Saturday, July 04, 2009


J.W. Waterhouse (1849-1917)
St Cecilia
Oil on canvas 46 x 77 in
The Andrew Lloyd Webber Art Foundation 2000

Richard Dorment in The Telegraph in his review of the Royal Academy's new exhibition. John William Waterhouse (1849-1917) poses an interesting question.

What is it that makes one artist so much more interesting as an artist than other artists ?

Waterhouse`s work is slick and professional, he was a remarkable draftsman. But according to Dorment, “completely empty of real feeling or thought. A pleasant void.”

What makes Rossetti or Burne-Jones so much more interesting as artists than Waterhouse, Lucian Freud more intense and compelling than Jack Vettriano?

His answers:

“The quality isn't tangible – imaginative vision and originality, of course, but emotional truth, involvement with their subjects, self-revelation, and psychological complexity also come into it.”

“This brings us to the all-important question of sex. The way Waterhouse paints flesh isn't sensual like Leighton's, but at his best his pictures can be erotic in a way that particularly appeals to adolescent boys. ... The long-haired sirens are all obviously drawn from the same model, a modern young woman whose face a boy-man might hope to see on the omnibus, but whose body he could see only in a work of art. It's this erotic frisson that has made the poster ubiquitous in prep-school dormitories throughout the Western world. I know I had one, and why”

Other factors which he puts into the pot:

the abysmal quality of art education (e.g. in Victorian Britain in the 1860s);

the lack of originality or proper inspiration on the part of the artist;

a slavish mentality of copying what was commercially successful or done by others at the time; and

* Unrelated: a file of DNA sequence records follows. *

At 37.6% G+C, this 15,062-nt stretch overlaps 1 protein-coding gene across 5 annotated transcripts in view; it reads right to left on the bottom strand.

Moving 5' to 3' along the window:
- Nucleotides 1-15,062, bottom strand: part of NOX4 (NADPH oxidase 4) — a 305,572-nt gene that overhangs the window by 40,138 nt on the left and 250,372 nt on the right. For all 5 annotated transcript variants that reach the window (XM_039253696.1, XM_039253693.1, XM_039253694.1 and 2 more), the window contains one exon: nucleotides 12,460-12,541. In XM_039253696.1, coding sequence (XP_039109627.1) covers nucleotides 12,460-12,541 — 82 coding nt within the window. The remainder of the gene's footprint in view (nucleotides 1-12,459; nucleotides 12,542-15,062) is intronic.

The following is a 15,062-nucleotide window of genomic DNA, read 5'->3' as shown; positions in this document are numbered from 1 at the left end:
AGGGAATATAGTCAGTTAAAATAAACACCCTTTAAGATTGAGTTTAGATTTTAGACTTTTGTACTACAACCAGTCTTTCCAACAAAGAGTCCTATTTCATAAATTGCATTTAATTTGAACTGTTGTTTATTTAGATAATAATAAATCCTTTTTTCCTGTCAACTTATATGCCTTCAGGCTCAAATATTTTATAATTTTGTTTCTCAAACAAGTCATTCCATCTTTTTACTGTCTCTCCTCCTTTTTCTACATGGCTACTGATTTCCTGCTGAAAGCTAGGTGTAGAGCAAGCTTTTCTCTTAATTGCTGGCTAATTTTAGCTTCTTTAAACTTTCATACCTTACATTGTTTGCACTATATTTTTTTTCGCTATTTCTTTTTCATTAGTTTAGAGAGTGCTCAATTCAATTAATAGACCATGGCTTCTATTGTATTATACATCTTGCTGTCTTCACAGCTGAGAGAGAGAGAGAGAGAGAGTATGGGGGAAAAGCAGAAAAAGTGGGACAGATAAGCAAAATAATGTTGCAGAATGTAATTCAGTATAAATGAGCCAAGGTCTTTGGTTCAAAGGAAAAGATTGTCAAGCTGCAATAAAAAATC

a proper and mature attitude of the artist especially in relation to sex.

The painting Saint Cecilia shows the 2nd or 3rd-century saint on a marble chair in a garden on the Italian coast. Waterhouse covered the canvas in gold ground so the painting appears to shimmer. He was inspired by Tennyson's 1833 poem The Palace of Art.

The painting Saint Cecilia was exhibited at the Royal Academy in 1895, with the quotation from Tennyson's 'The Palace of Art':

'In a clear walled city on the sea.
Near gilded organ pipes - slept St. Cecily'

Note the poppies as emblems of sleep, and also of death. Angels play instruments in recognition of her being the patron saint of music.

In contrast to the contemporary reviewer above, the reviewer in The Art Journal wrote:

'.. in St Cecilia, the important work which represents nearly two years unremitting toil and experiment, the aim is wholly decorative, the colour superb, and the painting swift and direct; that of a man who has reached his goal. The feeling is entirely mediaeval... The effect is decorative first, then somewhat ecclesiastic; entirely removed from realism and the world of our daily life.'

For what it is worth, I think it a most beautiful painting, a masterpiece. What a pity it is not hanging over an altar to encourage veneration, contemplation and prayer.